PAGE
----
How Children Learn Language

A brief introductions to the main theories

Behaviourist theory

Suggests that language is learned like any other skill through imitation and practice. Important aspects of the theory are: reinforcement (positive and negative), repetition, small sequenced tasks and consistency.

Strengths: We learn some complex language functions through imitiation - accent, vocabulary and other elements clearly affected. Many early years educational policies are based on the idea that
Weakness: Does not explain why children are born with an intrinsic capacity to learn language. Without any training most will learn without problem.

Social Interactionist theory

This focuses on the relationship between the learner, his environment and the context under which learning occurs. In this a learner has substantial amount of leeway for negotiation. The theory sees the acquisition of language as a more pragmatic approach, rather than focusing on structure and grammar of a language.
Strengths: a more sophisticated version of behaviourism
Weakness: see behaviourism

Chomsky and Generative grammar

This is a complete rejection of the Social Interaction Theory and is based on the early works of Chomsky called transformational grammar. The theory basically propounds that formal grammar with structure and syntax can predict the words in a sentence. The rules try and predict the combination and morphology of a sentence. Generative grammar and its properties are said to be intrinsically linked to universal grammar. This is the innate ability of human beings, born and nurtured under normal conditions to learn a language. These properties are said to be present in every human being and under normal conditions develop into language association and acquisition. This process of natural ability to learn a language is known as Language Acquisition Device (LAD)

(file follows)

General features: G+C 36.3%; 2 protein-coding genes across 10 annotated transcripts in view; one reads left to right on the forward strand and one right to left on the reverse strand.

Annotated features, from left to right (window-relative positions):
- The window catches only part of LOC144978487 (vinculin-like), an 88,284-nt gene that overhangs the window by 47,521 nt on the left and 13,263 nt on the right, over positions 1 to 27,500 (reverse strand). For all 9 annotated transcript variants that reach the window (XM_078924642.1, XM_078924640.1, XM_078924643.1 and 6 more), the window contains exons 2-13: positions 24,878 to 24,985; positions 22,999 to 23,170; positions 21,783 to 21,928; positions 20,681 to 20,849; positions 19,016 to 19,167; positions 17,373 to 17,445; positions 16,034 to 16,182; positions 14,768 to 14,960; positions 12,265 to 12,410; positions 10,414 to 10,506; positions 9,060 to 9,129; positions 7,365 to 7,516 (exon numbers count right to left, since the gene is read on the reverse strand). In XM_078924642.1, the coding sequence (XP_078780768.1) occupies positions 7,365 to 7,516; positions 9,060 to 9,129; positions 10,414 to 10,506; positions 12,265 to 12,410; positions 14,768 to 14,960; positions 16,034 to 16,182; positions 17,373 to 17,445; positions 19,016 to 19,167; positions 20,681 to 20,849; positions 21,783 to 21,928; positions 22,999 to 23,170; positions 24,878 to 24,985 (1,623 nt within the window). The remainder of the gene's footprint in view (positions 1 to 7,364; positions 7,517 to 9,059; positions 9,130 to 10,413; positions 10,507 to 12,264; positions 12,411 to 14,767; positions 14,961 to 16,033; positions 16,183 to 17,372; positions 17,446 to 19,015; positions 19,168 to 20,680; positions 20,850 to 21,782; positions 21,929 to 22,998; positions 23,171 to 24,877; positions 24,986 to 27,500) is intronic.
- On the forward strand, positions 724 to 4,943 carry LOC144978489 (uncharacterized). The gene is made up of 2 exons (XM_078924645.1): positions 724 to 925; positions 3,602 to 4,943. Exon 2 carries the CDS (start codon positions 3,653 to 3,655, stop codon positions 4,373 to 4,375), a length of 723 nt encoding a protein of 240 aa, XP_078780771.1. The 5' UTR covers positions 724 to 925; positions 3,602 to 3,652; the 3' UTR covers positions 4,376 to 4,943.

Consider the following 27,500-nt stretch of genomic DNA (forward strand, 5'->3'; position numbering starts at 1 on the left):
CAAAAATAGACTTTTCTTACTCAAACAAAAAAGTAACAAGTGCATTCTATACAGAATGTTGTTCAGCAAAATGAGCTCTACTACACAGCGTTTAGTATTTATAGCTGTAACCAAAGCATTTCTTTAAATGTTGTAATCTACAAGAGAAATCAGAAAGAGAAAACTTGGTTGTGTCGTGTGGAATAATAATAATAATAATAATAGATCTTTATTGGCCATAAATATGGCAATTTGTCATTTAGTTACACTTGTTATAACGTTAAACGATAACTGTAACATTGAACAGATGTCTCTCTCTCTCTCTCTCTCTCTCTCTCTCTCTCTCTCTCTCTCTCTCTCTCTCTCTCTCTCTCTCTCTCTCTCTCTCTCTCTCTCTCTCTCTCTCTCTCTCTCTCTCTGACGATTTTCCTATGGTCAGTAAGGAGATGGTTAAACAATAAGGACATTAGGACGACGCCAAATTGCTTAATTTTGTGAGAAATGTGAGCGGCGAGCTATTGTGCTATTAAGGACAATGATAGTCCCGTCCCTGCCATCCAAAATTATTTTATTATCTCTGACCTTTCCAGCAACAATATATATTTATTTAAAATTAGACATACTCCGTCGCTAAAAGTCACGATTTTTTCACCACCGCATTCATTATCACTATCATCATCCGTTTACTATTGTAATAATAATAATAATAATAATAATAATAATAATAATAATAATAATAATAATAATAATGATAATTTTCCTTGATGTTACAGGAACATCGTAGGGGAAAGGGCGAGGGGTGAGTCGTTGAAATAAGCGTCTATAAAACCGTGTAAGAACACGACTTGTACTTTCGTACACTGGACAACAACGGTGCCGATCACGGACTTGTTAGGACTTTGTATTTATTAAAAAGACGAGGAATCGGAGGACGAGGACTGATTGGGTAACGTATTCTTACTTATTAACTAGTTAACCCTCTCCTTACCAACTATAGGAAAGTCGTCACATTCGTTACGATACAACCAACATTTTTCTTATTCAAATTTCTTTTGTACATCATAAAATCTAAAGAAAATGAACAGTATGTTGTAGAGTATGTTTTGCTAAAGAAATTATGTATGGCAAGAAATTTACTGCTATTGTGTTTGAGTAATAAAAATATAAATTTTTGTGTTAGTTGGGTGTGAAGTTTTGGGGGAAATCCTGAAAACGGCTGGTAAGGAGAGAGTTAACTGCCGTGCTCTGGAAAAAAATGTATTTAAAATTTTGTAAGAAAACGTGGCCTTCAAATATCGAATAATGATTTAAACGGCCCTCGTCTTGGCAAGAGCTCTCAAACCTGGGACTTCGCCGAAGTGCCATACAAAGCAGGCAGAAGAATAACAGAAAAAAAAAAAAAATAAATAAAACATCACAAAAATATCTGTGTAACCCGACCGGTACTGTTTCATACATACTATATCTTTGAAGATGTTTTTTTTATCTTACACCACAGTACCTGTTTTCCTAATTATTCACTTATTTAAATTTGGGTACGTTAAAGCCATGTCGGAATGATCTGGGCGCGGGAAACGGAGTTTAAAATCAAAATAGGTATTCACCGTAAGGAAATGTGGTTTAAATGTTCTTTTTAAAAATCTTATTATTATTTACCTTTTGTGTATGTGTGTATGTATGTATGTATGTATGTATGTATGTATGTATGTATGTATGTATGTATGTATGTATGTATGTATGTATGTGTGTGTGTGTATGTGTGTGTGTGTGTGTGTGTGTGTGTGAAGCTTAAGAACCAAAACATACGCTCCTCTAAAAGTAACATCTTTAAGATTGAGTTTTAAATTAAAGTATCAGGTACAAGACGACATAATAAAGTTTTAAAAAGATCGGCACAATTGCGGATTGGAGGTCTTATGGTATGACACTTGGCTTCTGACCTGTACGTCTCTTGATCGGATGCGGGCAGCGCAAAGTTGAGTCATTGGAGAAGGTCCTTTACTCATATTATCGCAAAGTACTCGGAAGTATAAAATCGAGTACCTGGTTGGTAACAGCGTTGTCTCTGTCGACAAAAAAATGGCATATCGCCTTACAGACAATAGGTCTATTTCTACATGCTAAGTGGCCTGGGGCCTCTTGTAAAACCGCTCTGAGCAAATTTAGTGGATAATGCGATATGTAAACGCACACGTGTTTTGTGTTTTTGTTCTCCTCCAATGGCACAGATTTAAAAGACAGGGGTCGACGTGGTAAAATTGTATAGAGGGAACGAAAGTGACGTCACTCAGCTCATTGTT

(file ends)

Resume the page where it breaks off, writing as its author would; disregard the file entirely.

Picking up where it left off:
Since Chomsky, there have been many opponents of the generative grammar theory. Evolution does not support the concept of LAD and instead shows that there has been a gradual adaptation of the human brain and vocal chords to language. Emergentism firmly believes that there is a significant amount of learning process involved in language acquisition. While it does not discount a certain degree of innate ability, it puts a significant amount of emphasis on experience and learning

Cognitive theories

Cognitive theories start from the way the brain or mind works. They stress Swiss psychologist's Jean Piaget's focus on the importance of conceptual understanding to language development. A concept has to be understood before a human being can acquire a language form to explain the concept.

Relational frame theories

Relational frame theories focus on the psychological point of view of human language and cognition. The theory tries to explain features of cognition and language by specifying a set of related behaviour principles.

Statistical learning and Chunking

Suggests that language acquisition is based on general learning mechanisms.

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